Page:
If you’re anything like me, and god help you if you are, you spend way too much time wondering why those idiots in Hollywood are constantly spending millions of dollars on horrendous luxe remakes of wonderful low-budget horror films from decades past. I know they think the name recognition will deliver a ready-made audience. But I ask you, can the title of something made in 1983 really have that much influence on today’s teenager? Rather than sully the memory of those great flicks, why don’t they just spend a little more development time—and a lot less money—to create good brand-new movies in the vein of those old flicks? It can be done. I know it’s possible because I just watched The Hazing (2004) and while it might not be the most original film, it’s definitely a lot more enjoyable than most of the stuff being released these days.
Written and directed by Rolfe Kanefsky, The Hazing recalls several movies, including The Evil Dead, Night of the Demons and Scream among others, yet it mixes all these influences in such a fun way that it never bothered me at all. Included are all the ingredients necessary for a classic scary movie: an evil college professor, an evil sorority leader, scared college kids running around a creepy haunted house, some occult mumbo-jumbo. Throw in a few not-so-special effects and add a dash of humor and you got yourself a cool little flick.
It seems that evil Professor Kapps wants to open an evil door to the evil other side, evilly. Why? What does that ever matter? All you need to know is that his evil plans involve Brooke Burke in a skimpy genie costume. Cut to a bunch of attractive college kids pledging an evil fraternity and an eviler sorority, all during one evil ceremony. Yes, I too thought these are usually separate ceremonies, but no matter. It’s all just an excuse to get the kids into silly Halloween costumes and corral them into a deserted mansion for the night, where the evil sorority leader and her less-evil frat boy toady will scare them silly. Alas, things do not go as planned. Don’t worry, though. Your viewing experience will not suffer. Blood is shed. Flesh is exposed. Chainsaws and axes are wielded. There’s even a little of what Joe Bob Briggs would undoubtedly call “Possessed Tongue Fu.”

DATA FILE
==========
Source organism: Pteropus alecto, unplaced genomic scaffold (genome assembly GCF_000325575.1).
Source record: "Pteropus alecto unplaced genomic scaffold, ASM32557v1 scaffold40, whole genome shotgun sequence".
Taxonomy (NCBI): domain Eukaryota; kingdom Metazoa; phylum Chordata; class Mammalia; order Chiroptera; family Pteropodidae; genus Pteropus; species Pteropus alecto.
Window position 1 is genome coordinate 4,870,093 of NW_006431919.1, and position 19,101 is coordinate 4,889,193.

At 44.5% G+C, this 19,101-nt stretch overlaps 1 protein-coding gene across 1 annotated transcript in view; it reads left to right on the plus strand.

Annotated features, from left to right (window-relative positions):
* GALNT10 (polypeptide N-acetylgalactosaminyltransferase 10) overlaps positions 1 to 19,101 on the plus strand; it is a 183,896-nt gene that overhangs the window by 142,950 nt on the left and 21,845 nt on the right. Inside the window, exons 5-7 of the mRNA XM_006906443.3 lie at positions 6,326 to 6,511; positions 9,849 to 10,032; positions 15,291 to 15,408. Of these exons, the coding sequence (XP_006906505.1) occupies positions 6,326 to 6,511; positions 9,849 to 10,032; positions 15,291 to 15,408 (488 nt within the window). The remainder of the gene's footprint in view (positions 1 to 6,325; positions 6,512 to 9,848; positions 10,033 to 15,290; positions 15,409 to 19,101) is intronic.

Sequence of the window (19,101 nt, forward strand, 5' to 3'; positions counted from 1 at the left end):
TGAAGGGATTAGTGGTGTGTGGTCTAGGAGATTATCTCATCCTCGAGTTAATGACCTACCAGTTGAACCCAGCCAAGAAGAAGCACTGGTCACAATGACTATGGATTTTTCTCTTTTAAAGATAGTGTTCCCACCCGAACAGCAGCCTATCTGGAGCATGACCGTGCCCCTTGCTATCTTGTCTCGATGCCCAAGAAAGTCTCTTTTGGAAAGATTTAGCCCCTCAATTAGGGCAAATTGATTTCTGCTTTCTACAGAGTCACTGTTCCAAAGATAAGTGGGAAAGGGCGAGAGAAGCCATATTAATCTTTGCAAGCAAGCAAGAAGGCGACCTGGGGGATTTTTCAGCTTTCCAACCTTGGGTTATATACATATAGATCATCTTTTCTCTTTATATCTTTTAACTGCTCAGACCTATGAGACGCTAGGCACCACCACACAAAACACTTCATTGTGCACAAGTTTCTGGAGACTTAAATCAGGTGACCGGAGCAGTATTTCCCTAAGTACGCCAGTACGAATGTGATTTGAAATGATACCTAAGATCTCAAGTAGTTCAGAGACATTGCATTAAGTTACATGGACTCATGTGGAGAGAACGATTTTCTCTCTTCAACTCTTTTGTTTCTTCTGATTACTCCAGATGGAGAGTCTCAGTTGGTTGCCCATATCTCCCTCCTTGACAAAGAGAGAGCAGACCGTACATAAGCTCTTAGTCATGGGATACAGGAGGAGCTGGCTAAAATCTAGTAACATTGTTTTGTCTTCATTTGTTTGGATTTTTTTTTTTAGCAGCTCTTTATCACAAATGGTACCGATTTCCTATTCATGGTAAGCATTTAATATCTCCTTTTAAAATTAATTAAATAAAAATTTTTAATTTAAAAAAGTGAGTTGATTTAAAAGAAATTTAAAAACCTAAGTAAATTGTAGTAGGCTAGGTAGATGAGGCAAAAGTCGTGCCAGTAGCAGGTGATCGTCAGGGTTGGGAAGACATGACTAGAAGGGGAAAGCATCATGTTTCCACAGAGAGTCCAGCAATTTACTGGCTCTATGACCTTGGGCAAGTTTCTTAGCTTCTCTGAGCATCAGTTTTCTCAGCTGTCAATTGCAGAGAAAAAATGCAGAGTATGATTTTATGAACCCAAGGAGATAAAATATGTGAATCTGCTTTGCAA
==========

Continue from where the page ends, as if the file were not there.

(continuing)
Kanefsky is a stylish director and does a great job of keeping things moving along and delivering the requisite scares. But, his screenplay’s sly subversion of horror movie clichés is what I enjoyed the most. Among the characters are the usual suspects—the geek, the bimbo, the bitch, the smart-ass—but nobody is exactly what they seem, and Kanefsky gets a lot of laughs by playing with the stereotypes. Also, my congratulations to whoever decided Tiffany Shepis should spend the majority of the film in a form-fitting silver astronaut disco suit. Well done, my friend.
Speaking of the usual suspects, this flick is filled with actors I recognized, but from where I could not remember. (You know what I mean. Through the whole movie, you sit there and say, “Argh, where do I know that guy from?”) Let’s see, there’s Nectar Rose, who I saw in Roman; Parry Shen, who I saw in Better Luck Tomorrow; Brooke Burke, who I saw on that Rockstar reality show; Phillip Andrew, who I think I saw on The Power Rangers (no comment); and, of course, Brad Dourif and Tiffany Shepis, who we’ve all seen in everything. And while Dourif and Shepis are awesome in this film, the big surprise for me was Nectar Rose. A plucky little blonde, Rose ably delivers a gamut of characterizations and steals every one of her scenes.
So, Hollywood, if you’re reading, here’s some advice for you: Take a cue from Rolfe Kanefsky and crew. The Hazing is everything a horror flick needs to be, and it cost a fraction of what you’ll spend on The Amityville Chainsaw Nightmare on Halloween Street Part XVII: The New Beginning—Again! (aka Once More Without Feeling). It’s surprising what can be accomplished using a little creativity and determination. You should try it more often.